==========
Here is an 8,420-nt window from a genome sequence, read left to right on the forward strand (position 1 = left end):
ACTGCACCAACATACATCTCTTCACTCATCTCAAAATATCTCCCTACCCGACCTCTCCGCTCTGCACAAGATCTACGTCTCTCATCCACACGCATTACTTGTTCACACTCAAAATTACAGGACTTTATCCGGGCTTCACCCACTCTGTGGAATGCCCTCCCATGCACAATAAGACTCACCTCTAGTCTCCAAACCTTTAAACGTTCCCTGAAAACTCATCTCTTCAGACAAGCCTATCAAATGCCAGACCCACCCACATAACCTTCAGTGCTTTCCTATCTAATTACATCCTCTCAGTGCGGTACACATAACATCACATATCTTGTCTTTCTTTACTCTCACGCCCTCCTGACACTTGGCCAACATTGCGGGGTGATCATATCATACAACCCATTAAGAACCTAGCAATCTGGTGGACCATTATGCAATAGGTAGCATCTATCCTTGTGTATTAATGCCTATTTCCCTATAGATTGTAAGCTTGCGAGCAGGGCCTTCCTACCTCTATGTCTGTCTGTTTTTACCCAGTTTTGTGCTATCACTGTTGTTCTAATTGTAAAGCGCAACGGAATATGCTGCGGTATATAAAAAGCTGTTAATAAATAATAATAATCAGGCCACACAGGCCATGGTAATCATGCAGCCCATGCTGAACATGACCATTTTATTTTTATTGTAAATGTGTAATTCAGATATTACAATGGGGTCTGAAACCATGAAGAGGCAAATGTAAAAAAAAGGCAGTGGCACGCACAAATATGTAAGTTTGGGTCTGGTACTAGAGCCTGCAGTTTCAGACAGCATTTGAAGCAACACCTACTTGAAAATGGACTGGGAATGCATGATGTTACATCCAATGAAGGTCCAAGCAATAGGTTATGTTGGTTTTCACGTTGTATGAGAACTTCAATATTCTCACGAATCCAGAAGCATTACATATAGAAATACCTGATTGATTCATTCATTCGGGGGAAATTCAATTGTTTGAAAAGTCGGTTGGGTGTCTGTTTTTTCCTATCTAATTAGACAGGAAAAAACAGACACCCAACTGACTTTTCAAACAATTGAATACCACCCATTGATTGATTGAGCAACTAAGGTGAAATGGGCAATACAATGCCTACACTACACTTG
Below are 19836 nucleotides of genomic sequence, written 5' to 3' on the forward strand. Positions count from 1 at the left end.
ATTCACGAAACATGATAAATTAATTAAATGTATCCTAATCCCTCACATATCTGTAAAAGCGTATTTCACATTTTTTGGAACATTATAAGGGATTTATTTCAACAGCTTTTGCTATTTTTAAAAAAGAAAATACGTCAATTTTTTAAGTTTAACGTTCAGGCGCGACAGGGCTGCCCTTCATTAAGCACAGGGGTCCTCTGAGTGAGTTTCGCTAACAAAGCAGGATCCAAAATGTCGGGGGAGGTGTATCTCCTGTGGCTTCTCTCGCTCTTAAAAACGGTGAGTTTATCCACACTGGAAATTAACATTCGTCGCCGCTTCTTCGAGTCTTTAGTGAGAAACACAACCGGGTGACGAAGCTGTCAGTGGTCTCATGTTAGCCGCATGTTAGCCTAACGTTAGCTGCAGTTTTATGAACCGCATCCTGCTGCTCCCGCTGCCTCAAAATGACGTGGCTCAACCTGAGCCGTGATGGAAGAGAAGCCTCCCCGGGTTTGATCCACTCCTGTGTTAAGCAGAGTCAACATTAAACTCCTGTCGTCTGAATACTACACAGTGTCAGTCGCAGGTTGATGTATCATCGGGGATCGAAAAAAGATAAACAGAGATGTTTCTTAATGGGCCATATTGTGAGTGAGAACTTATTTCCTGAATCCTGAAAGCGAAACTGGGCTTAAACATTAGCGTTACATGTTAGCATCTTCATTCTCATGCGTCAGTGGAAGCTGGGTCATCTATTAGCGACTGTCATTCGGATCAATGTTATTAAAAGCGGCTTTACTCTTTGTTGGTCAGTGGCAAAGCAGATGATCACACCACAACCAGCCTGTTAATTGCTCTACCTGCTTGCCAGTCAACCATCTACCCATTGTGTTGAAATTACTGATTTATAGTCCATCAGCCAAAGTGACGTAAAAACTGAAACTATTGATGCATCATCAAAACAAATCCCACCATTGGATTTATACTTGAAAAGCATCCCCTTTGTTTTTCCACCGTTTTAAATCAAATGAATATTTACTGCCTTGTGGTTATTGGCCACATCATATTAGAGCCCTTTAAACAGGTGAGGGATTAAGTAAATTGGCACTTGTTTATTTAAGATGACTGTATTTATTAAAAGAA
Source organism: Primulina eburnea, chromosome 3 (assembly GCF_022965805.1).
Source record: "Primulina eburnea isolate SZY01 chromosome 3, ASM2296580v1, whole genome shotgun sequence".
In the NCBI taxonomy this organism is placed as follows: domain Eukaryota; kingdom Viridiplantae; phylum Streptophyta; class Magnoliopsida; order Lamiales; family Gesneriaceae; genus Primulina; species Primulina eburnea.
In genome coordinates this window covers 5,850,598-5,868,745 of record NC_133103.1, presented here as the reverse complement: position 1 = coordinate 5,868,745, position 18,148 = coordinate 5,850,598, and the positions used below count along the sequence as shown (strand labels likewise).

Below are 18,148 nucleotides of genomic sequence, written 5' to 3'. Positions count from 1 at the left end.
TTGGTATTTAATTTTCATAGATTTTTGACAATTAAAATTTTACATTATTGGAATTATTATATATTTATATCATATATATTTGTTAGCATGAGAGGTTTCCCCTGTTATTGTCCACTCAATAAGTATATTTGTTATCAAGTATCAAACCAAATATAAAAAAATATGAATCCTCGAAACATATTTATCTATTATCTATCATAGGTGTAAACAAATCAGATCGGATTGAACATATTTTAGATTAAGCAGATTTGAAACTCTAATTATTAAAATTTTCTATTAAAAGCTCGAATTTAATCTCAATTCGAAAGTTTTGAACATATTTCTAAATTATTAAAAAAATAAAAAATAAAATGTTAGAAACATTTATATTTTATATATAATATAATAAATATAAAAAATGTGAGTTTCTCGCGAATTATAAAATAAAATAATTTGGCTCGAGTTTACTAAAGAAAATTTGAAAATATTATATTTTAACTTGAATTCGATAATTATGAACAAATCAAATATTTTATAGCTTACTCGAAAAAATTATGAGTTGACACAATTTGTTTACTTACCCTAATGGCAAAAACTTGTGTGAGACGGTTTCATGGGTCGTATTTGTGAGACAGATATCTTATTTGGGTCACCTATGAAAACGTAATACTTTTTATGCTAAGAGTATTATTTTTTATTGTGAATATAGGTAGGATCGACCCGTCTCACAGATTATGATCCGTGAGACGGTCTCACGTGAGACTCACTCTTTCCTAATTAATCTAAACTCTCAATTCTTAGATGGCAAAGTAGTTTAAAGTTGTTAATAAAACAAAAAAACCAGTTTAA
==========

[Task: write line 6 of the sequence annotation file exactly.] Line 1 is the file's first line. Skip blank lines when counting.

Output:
Source record: "Primulina eburnea isolate SZY01 chromosome 3, ASM2296580v1, whole genome shotgun sequence".